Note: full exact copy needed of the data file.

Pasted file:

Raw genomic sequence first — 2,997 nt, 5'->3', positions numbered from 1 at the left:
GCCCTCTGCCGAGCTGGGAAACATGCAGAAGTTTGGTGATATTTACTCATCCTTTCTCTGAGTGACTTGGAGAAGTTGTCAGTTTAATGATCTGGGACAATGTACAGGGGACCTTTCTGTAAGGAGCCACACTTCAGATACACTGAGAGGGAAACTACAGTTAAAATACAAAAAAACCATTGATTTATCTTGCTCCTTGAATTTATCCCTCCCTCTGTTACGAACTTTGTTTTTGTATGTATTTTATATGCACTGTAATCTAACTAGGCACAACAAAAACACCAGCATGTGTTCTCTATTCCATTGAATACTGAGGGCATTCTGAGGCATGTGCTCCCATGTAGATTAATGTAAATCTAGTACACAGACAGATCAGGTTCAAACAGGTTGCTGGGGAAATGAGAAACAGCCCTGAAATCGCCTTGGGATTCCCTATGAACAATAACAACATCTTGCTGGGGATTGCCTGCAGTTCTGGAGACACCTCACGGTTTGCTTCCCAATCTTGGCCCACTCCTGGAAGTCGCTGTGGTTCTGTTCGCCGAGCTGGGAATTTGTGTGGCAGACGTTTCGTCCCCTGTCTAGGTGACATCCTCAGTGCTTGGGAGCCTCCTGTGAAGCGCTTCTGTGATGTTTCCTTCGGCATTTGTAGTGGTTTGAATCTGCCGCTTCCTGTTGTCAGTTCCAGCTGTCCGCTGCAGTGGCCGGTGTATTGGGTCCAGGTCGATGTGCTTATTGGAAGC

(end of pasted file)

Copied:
Raw genomic sequence first — 2,997 nt, 5'->3', positions numbered from 1 at the left:
GCCCTCTGCCGAGCTGGGAAACATGCAGAAGTTTGGTGATATTTACTCATCCTTTCTCTGAGTGACTTGGAGAAGTTGTCAGTTTAATGATCTGGGACAATGTACAGGGGACCTTTCTGTAAGGAGCCACACTTCAGATACACTGAGAGGGAAACTACAGTTAAAATACAAAAAAACCATTGATTTATCTTGCTCCTTGAATTTATCCCTCCCTCTGTTACGAACTTTGTTTTTGTATGTATTTTATATGCACTGTAATCTAACTAGGCACAACAAAAACACCAGCATGTGTTCTCTATTCCATTGAATACTGAGGGCATTCTGAGGCATGTGCTCCCATGTAGATTAATGTAAATCTAGTACACAGACAGATCAGGTTCAAACAGGTTGCTGGGGAAATGAGAAACAGCCCTGAAATCGCCTTGGGATTCCCTATGAACAATAACAACATCTTGCTGGGGATTGCCTGCAGTTCTGGAGACACCTCACGGTTTGCTTCCCAATCTTGGCCCACTCCTGGAAGTCGCTGTGGTTCTGTTCGCCGAGCTGGGAATTTGTGTGGCAGACGTTTCGTCCCCTGTCTAGGTGACATCCTCAGTGCTTGGGAGCCTCCTGTGAAGCGCTTCTGTGATGTTTCCTTCGGCATTTGTAGTGGTTTGAATCTGCCGCTTCCTGTTGTCAGTTCCAGCTGTCCGCTGCAGTGGCCGGTGTATTGGGTCCAGGTCGATGTGCTTATTGGAAGC